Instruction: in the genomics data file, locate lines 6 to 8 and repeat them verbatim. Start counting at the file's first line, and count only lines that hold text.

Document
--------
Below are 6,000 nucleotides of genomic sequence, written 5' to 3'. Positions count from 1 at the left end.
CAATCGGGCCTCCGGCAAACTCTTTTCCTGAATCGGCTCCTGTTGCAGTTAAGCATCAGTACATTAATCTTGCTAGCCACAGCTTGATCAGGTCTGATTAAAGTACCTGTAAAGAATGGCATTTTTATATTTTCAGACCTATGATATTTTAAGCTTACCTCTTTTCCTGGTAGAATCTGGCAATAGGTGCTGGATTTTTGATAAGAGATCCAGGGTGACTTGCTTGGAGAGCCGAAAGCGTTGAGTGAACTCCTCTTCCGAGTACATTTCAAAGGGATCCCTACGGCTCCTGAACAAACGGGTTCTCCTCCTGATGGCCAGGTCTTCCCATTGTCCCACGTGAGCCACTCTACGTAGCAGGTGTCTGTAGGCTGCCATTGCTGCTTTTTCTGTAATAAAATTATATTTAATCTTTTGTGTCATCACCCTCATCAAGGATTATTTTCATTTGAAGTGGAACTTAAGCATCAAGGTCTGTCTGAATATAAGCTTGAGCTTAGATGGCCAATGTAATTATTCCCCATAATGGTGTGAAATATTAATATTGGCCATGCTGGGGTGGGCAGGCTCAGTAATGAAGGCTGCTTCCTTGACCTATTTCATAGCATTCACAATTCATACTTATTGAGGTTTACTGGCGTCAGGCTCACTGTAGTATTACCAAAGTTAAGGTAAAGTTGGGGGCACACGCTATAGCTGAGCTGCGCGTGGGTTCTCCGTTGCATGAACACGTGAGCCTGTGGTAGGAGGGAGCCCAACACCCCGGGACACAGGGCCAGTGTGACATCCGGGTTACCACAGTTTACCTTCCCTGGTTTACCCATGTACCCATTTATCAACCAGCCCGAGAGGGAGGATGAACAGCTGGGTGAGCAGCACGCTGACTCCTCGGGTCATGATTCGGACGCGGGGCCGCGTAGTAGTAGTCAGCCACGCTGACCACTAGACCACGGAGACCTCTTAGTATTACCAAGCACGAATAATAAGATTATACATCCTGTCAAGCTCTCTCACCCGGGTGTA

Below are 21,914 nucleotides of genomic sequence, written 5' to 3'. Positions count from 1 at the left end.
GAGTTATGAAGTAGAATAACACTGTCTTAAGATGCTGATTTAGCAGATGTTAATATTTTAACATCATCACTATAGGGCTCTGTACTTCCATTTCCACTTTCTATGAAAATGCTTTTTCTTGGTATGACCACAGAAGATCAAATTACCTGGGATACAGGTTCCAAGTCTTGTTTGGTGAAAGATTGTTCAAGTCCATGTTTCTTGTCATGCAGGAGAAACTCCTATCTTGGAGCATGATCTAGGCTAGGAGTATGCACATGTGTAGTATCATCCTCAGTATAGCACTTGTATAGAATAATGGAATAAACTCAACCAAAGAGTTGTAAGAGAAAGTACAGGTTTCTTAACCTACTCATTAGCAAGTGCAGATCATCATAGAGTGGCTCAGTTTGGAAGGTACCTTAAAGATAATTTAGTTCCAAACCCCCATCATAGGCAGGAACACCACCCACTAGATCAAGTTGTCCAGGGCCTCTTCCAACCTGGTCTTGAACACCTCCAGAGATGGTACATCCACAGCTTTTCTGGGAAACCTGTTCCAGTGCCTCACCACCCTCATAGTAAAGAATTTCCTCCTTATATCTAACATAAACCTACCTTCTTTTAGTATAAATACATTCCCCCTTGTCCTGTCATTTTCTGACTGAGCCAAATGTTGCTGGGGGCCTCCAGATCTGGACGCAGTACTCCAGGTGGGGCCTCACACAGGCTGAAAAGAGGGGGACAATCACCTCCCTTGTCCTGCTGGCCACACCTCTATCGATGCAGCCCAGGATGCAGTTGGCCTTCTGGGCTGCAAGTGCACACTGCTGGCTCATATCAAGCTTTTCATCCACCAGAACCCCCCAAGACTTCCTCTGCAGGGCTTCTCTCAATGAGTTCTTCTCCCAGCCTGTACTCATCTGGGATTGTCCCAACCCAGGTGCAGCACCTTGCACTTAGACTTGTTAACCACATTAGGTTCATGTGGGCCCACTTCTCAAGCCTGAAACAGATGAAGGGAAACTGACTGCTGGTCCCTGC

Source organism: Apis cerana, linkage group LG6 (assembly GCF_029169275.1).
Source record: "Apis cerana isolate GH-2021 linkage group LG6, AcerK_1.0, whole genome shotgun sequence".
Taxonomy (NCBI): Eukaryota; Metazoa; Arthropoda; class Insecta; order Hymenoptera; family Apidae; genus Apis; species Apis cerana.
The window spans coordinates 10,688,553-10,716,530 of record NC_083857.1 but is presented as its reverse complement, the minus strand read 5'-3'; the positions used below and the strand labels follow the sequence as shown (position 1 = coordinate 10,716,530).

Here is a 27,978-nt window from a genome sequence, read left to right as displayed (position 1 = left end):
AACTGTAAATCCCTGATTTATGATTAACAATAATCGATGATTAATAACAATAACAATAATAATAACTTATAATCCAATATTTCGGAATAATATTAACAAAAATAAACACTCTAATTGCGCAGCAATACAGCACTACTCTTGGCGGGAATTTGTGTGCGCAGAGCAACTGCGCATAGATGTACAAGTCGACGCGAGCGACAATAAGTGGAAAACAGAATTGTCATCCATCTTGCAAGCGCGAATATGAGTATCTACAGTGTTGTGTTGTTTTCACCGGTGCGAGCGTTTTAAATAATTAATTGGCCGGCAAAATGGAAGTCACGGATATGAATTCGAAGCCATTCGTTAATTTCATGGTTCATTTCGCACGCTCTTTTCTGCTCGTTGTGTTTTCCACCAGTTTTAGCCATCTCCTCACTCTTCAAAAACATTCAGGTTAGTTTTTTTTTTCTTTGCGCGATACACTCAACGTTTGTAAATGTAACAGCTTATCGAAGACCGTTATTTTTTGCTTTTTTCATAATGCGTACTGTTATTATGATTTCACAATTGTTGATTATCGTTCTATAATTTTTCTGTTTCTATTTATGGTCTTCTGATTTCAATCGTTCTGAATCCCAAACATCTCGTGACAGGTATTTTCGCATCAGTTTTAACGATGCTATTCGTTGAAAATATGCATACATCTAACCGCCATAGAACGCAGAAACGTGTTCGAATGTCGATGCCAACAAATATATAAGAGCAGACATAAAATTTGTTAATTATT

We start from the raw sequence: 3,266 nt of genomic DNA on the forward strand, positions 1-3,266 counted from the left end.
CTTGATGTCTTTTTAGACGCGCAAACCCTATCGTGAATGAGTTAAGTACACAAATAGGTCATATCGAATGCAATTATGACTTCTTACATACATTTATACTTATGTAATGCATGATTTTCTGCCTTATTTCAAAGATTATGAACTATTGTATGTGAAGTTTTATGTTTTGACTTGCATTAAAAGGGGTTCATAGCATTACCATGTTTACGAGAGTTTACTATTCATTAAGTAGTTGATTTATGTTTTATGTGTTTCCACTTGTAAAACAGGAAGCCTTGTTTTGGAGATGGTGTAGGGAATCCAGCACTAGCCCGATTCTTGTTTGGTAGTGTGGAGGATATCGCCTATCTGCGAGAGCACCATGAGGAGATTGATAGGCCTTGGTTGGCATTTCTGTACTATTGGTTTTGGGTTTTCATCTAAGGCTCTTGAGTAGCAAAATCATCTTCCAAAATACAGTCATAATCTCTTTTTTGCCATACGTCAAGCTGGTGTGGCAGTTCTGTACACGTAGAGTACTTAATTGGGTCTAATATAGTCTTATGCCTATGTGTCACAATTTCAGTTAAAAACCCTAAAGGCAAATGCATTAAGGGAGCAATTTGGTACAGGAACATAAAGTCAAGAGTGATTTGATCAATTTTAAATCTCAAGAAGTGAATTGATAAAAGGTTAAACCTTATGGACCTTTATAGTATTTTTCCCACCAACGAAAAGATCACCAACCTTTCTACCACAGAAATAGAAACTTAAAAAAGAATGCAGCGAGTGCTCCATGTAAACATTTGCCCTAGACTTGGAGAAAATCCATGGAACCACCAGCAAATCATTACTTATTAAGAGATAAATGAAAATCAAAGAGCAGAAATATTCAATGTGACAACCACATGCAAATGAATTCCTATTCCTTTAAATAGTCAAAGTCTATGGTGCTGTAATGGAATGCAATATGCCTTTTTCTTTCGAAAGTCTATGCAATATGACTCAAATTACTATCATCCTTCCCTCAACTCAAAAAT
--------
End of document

Source record: "Apis cerana isolate GH-2021 linkage group LG6, AcerK_1.0, whole genome shotgun sequence".
Taxonomy (NCBI): Eukaryota; Metazoa; Arthropoda; class Insecta; order Hymenoptera; family Apidae; genus Apis; species Apis cerana.
The window spans coordinates 10,688,553-10,716,530 of record NC_083857.1 but is presented as its reverse complement, the minus strand read 5'-3'; the positions used below and the strand labels follow the sequence as shown (position 1 = coordinate 10,716,530).